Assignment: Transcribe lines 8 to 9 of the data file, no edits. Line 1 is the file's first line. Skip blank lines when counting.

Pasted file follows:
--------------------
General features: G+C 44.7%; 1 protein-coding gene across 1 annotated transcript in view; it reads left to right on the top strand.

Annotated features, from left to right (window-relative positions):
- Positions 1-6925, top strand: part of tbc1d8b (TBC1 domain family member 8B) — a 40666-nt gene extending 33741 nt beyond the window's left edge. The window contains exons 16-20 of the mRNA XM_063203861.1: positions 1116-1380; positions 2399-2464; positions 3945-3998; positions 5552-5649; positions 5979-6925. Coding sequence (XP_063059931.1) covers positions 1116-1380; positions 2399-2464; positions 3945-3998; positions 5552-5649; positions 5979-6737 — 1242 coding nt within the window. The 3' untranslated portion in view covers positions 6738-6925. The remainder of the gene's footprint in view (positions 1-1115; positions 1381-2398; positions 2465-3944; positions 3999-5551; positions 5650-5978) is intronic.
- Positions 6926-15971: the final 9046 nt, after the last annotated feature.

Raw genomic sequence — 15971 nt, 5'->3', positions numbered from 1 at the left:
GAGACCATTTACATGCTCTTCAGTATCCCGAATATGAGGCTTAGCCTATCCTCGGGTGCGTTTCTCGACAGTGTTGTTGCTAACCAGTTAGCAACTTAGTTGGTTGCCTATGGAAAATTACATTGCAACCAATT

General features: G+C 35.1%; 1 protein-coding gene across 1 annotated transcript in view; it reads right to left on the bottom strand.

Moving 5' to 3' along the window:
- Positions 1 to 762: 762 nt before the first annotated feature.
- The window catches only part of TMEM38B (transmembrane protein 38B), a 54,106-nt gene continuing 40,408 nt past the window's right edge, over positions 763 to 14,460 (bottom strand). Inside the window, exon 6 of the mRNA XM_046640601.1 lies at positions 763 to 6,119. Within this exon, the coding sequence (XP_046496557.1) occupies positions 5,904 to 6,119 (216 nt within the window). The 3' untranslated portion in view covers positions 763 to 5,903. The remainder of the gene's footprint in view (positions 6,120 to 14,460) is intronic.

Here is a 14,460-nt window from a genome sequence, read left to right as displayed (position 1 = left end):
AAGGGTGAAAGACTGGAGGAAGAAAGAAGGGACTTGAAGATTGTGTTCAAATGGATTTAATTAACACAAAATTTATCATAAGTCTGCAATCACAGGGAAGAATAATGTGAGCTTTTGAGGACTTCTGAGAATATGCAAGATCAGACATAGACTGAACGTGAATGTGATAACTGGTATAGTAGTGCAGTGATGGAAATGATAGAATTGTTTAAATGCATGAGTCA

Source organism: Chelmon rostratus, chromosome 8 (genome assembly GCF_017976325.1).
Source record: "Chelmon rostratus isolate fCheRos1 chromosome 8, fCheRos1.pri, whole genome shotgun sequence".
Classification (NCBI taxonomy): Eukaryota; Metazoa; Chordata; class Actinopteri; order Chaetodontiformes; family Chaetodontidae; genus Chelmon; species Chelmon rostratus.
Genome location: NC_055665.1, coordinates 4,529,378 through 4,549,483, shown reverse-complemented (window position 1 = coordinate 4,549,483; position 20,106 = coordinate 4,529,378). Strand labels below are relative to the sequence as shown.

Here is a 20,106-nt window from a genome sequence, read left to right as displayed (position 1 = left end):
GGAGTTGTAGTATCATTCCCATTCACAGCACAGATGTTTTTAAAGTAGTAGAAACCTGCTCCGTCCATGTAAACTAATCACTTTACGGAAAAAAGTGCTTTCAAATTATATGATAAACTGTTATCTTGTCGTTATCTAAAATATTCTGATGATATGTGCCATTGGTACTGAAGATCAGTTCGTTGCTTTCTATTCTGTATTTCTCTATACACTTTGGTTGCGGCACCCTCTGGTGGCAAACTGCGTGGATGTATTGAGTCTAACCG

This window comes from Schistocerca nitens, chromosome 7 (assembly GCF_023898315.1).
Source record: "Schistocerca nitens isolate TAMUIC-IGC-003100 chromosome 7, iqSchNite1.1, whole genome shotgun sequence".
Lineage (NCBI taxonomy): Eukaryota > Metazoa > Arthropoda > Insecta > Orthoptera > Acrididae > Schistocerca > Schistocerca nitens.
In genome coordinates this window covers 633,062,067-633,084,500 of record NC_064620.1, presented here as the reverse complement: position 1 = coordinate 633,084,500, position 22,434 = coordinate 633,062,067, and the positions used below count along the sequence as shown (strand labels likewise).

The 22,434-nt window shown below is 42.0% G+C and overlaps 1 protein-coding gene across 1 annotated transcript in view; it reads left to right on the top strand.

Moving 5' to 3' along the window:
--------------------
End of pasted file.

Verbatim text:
Moving 5' to 3' along the window:
- Positions 1 to 762: 762 nt before the first annotated feature.